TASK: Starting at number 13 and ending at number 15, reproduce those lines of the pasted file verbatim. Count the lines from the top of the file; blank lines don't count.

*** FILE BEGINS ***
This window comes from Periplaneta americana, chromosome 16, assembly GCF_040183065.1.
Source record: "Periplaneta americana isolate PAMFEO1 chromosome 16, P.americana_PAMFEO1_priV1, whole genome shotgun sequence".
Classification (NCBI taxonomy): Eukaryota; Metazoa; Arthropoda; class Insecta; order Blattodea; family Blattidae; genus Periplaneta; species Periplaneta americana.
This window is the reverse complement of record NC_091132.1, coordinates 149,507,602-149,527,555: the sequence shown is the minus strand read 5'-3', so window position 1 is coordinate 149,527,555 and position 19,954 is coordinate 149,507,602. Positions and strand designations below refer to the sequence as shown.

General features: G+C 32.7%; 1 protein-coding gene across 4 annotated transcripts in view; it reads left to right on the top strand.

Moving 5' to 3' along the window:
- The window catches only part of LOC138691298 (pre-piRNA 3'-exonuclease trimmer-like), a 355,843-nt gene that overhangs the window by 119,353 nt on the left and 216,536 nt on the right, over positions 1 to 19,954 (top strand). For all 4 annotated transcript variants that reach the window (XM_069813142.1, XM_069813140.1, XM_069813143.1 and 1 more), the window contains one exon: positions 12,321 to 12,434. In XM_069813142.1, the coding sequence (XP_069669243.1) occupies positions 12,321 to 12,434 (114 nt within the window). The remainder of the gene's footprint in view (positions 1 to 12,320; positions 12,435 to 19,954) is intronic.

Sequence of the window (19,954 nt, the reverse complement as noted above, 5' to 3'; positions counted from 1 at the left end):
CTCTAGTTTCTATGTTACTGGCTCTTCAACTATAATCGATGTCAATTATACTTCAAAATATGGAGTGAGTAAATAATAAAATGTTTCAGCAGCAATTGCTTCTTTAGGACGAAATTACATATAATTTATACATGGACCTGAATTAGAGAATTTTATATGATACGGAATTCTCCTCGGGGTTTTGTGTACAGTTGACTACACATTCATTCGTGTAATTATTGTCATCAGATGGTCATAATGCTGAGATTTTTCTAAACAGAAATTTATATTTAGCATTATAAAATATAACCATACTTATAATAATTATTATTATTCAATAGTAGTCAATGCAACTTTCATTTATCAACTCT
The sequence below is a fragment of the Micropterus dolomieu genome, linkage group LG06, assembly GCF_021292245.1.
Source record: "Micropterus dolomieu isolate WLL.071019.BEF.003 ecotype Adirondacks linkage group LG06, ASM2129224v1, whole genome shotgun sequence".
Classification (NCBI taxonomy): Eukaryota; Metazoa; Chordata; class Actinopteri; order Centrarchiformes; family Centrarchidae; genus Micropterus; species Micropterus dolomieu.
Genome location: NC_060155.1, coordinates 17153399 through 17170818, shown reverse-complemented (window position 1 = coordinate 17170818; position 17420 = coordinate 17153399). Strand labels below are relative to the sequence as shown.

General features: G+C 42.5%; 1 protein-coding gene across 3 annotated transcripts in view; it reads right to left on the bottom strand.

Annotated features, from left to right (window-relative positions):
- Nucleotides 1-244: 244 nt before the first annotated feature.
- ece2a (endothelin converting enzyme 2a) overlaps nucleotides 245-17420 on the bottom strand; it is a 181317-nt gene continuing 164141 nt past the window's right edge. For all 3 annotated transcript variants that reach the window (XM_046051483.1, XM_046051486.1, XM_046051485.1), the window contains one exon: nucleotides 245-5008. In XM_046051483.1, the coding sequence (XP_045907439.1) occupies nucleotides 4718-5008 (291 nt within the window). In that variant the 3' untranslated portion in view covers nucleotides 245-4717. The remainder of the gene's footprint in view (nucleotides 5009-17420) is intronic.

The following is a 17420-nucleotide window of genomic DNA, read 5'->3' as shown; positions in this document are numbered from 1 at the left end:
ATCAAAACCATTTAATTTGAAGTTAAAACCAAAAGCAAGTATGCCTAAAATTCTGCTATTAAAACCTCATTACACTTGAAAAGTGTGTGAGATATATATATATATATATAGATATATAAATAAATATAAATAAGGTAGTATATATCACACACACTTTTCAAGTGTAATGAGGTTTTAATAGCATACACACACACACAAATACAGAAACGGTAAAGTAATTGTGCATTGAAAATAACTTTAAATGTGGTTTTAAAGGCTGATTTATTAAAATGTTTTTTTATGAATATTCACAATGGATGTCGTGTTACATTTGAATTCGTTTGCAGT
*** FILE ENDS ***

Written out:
Genome location: NC_060155.1, coordinates 17153399 through 17170818, shown reverse-complemented (window position 1 = coordinate 17170818; position 17420 = coordinate 17153399). Strand labels below are relative to the sequence as shown.

General features: G+C 42.5%; 1 protein-coding gene across 3 annotated transcripts in view; it reads right to left on the bottom strand.

Annotated features, from left to right (window-relative positions):